Remarks by the Director-General

Secretary Márquez,
Dr Giorguli, President of Colegio de México,
Under-Secretary de la Mora,
Ambassador Zapata,
Ambassador de Mateo,
Dr Vega,


Ladies and gentlemen,

Good day. It gives me great pleasure to be in Mexico and to have an opportunity to address you. Thank you for your kind invitation.

The last time I visited Mexico was in 2014. I was impressed by the country's drive to integrate with the global economy - and by your strong support for the WTO.

So, it is a pleasure to be back, and to see that trade and the WTO remain a central part of Mexico's economic strategy.

The relationship between Mexico and the WTO goes back a long way.

Mexico was a founding Member of the WTO - and continues to play a very important role in our work. And I am pleased to have next to me two great friends of the WTO:

    • Ambassador Zapata, who represents Mexico at the WTO today, and chairs our negotiations on fisheries subsidies; and
    • Ambassador de Mateo, who chaired the WTO's General Council in 2015 and helped lead our work in the run-up to our Ministerial Conference in Nairobi.

Both are outstanding examples of Mexican leadership at the WTO.

Mexico is also involved in our capacity-building work in developing countries, helping to build the skills required to navigate the trading system - and by so doing, spread the benefits of trade.

In fact, I am pleased to announce that Colegio de México was selected to be the host of the next WTO Regional Trade Policy Course in Latin America.

Congratulations to everyone involved! I am sure it will be a great success.

There is no doubt about the importance that Mexico attaches to the work of the WTO.

In turn, the WTO plays an important role in supporting Mexico's trade - and therefore in supporting Mexican companies and livelihoods.

A strong rules-based trading system is very important for Mexico:

    • Trade helps to lower prices in the shops and offers greater choice.
    • Trade helps to create jobs.
    • Trade provides opportunities for you to sell your goods and services abroad. Today, Mexico is one of the top 10 exporters of manufactured goods globally.(1)
    • Trade also fosters stronger and more stable economic growth. To give you an idea, exports account for about 20% of Mexico's GDP.(2)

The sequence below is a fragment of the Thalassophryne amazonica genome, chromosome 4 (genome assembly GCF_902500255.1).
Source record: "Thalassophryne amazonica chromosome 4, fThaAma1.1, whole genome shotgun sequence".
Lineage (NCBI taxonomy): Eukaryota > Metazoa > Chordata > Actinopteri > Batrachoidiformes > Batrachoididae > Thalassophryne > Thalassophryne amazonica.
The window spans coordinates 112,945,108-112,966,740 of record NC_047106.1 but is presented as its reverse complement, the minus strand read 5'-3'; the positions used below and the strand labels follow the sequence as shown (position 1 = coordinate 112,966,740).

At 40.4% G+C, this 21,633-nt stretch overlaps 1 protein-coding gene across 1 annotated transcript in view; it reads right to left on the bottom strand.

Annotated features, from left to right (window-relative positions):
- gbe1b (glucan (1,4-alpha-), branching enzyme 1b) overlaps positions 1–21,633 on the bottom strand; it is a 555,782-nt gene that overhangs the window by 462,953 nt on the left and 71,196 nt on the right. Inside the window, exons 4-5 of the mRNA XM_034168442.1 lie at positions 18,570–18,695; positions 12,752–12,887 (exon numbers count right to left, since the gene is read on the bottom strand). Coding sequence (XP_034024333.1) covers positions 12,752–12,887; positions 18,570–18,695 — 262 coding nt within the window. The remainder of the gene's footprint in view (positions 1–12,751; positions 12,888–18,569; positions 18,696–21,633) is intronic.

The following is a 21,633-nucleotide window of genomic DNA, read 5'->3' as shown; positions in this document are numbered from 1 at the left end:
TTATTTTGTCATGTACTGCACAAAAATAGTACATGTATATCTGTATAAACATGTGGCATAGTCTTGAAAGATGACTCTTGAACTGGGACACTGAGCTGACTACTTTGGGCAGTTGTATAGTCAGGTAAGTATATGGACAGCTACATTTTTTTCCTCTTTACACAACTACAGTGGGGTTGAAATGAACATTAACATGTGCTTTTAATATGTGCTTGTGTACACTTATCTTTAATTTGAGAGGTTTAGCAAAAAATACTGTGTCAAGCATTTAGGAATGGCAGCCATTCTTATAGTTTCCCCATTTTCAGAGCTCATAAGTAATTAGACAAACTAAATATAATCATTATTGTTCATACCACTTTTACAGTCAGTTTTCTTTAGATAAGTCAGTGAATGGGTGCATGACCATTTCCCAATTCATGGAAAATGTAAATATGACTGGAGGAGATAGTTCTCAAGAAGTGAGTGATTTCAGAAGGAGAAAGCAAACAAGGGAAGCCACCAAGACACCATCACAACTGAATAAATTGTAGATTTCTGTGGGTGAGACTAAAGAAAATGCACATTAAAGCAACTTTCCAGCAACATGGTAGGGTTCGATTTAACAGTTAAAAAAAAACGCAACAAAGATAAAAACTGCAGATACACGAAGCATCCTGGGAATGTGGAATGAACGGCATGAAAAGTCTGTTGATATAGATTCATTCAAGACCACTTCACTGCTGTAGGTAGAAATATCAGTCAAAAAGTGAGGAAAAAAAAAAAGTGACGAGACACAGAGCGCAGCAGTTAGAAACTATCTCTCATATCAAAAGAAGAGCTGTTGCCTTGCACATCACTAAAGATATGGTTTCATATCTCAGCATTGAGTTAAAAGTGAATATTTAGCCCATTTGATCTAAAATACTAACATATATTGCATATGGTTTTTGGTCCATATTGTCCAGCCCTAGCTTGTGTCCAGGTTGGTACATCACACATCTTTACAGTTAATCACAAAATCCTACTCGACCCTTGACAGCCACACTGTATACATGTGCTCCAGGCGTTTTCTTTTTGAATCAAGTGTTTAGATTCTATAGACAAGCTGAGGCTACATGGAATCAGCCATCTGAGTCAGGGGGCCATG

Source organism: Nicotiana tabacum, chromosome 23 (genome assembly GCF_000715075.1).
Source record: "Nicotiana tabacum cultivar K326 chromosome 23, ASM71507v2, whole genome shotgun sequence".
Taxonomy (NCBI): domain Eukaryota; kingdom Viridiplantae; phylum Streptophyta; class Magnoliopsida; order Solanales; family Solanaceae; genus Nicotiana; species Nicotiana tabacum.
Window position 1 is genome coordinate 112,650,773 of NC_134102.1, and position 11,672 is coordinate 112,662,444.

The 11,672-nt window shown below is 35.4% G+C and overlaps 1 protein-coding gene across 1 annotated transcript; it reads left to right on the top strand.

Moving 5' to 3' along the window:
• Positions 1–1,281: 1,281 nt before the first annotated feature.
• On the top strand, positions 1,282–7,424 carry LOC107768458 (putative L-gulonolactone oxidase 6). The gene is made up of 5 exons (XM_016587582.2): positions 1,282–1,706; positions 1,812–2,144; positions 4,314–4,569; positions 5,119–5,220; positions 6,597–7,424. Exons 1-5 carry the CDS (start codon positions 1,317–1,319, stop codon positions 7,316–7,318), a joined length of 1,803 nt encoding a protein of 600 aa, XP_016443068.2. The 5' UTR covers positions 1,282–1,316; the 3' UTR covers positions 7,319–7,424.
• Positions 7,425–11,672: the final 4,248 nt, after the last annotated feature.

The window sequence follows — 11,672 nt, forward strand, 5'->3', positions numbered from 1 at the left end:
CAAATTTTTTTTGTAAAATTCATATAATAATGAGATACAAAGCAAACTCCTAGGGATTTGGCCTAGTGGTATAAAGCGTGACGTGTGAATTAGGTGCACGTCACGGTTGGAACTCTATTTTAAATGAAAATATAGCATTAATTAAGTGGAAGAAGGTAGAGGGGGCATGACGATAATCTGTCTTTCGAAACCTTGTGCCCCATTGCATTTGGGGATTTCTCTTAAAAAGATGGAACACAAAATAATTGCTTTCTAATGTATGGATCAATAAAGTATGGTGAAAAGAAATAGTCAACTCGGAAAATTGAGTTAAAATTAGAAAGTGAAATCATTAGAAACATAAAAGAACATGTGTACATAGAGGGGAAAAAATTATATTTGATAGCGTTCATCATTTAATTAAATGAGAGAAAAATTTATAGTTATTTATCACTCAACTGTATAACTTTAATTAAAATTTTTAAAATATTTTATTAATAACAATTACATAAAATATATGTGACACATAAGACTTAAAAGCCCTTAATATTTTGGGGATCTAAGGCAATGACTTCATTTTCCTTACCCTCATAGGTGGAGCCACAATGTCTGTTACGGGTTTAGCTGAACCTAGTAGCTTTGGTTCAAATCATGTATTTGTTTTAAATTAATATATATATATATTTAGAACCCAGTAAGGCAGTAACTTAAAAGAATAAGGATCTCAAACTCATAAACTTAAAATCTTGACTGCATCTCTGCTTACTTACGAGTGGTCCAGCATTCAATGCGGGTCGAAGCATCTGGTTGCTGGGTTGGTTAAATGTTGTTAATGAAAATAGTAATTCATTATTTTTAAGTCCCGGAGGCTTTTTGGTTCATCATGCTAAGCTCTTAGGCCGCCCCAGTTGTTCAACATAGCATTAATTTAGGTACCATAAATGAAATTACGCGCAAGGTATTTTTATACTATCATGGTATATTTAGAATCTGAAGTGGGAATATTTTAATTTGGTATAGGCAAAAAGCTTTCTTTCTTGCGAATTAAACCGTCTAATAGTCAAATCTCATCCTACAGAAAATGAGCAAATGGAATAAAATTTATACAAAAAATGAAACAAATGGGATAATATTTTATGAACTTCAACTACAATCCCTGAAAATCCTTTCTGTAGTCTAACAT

The country needs to be connected to global markets so it is very positive to see trade as an important element in the government's agenda.

Mexico is working to make trade more responsive to the needs of its people, more diversified, and more integrated globally.

I met with President López Obrador this morning and he emphasized the importance of ensuring that Mexico is well integrated with its neighbours and the wider world.

Mexico has been working to chart a promising path and there has been some significant progress in recent months.

This includes the signing of the new USMCA between Mexico, the United States and Canada, and the entry into force of the Comprehensive and Progressive Agreement for Trans-Pacific Partnership (CPTPP).

However, challenges persist in other areas, which can also affect Mexico.

We all need world trade to work well.

In recent years, trade growth has gained momentum, but this situation is changing. This week we published new trade figures. Our economists forecast that the volume of trade in goods will drop in 2019 to 2.6%. In 2018 growth stood at 3% and in 2017 it had reached 4.6%. In other words, in the space of two years we moved from growth of 4.6% to a growth outlook of 2.6%. This is bad news for the whole world.

In 2018, trade growth slowed for a number of reasons, notably:

    • application of new tariffs and restrictive measures which have considerably affected trade in goods;
    • volatile financial markets;
    • sluggish world economic growth; and
    • imposition of more restrictive monetary conditions in developed countries.

This situation deserves our attention. Trade tensions have real economic repercussions. They heighten uncertainty and cause major disruptions.

The causes of these tensions are quite complex. They are connected to the technological revolution that we are seeing in our economies. This is disrupting the labour market and changing the political landscape.

Some also argue that the current frictions exist in part because WTO rules are not fully meeting the challenges that we face today. Therefore, the system needs to change.

There is no doubt that we need to respond to the current situation. We are working to do just that - in three key ways.

First, we are working urgently to reduce tensions.

It is essential that we work to de-escalate the situation. The WTO will continue to support these efforts through all possible avenues.

We are facilitating conversations between Members on the key issues and we are exploring possible WTO reforms. In addition, we are helping Members to resolve their disputes.

And this brings me to my second point: We have to keep delivering for the global economy.

Striking deals on issues of practical economic importance is key to demonstrating the continued relevance and credibility of the WTO.